Dr. Divya Singhal is the chairperson for the Centre For Social Sensitivity and Action (CSSA) and Distinguished Professor Program. COVID-19 has made many business aspects more challenging. So Dr. Singhal leveraged responsible teaching management to address the pandemic’s sudden shock on a labor-intensive industry: textiles.
“We wanted to understand real issues,” Dr. Singhal said. After the DP Apparels microsimulation team conducted primary interviews with textile managers, her team was shocked to find that textile manufacturers cared more for their employees than turning a profit. Putting food on the table outweighed the short-term losses experienced across the industry. The simulation highlights the importance of corporate social responsibility and decision-making skills.
Joan Martínez Evora is a lecturer in business law at the Miami Herbert Business School. He has taught at the undergraduate, graduate, executive MBA, and law graduate levels. Before joining the School, Martínez Evora was a visiting assistant professor of law at the University of Miami School of Law. He taught law of obligations (torts and contracts) and International Family Law. He had previously been a faculty member at the University of Havana School of Law, where he taught civil procedure.
On a sunny Florida morning, Joan sat down and decided to create a microsimulation. Professor Martinez sat at his keyboard, furiously tapping away. Thirteen hours later, he leaned back in his chair, satisfied. “Wow, I did it,” he thought to himself. He wanted to look beyond the parochial view in management; beyond the corrupt foreign practices or particular leadership skills. And he did.
A maquiladora, or maquila, is a company that allows factories to be largely duty-free and tariff-free. Many maquiladoras in Free Trade Zones and Industrial Parks in Latin America permit the imports of raw materials (like yarn) and export the finished product after tariff-free manufacturing. Maquila Inc. (Maquila of Hope) is the story of a United States manager who was transferred from the U.S. Headquarters to a maquiladora established in Honduras, Central America, in 2018, as part of a strategy to properly manage and sustainably expand manufacturing operations in the region.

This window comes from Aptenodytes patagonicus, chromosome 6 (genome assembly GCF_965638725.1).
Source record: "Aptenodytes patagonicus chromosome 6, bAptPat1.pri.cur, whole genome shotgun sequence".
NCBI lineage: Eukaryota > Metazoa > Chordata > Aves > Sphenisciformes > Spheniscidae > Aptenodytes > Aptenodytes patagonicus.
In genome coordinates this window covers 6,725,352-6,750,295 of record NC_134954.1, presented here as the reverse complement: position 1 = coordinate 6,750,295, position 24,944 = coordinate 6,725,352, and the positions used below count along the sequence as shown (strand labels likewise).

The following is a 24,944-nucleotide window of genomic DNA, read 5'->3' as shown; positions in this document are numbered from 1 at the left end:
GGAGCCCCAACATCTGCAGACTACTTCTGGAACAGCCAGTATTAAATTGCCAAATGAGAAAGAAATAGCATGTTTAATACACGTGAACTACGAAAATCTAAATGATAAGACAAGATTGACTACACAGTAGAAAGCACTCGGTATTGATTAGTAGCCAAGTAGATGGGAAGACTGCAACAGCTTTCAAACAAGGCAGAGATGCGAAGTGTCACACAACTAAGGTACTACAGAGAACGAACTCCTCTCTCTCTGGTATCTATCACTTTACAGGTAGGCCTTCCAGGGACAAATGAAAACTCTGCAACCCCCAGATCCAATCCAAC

In reality, Honduran textiles represent a considerable volume of yarn exports for the United States market and essential imports such as hospital uniforms and PPE. In the Capsim simulation, the United States manager must make a series of critical decisions: whether to pay a fee to the government-supported union leader (clearly not one who represents the interest of Hondurans textile workers); whether to fire an American employee who is pregnant with a child from the prior manager; and negotiating the purchase of a sewing machine, among many other ethically ambiguous decisions.
The simulation doesn’t have a happy ending. “If it’s too perfect, it’s not real,” Professor Martinez said. “The story I’m telling is one of those bad apples,” he said.
He hopes to expose students to the bad apples to recognize them in the industry before they take a bite.
GBSN members created regionally-relevant microsimulations to drive meaningful education in the developing world. Visit GBSN Beyond Faculty Simulation Lab to experience real-life problems in industries spanning across India, Ghana, the Democratic Republic of the Congo, Pakistan, and Honduras.
Capsim will announce GBSN Beyond competition winners on Friday, November 13. Stay tuned!
We’re looking to create more locally-relevant simulations and bring real-world experiences to life for students worldwide. Do you have what it takes to build an Inbox of your own? Join us in improving higher education with relevant, experiential learning experiences. Visit the CapsimInbox Authoring Platform to get started building for free.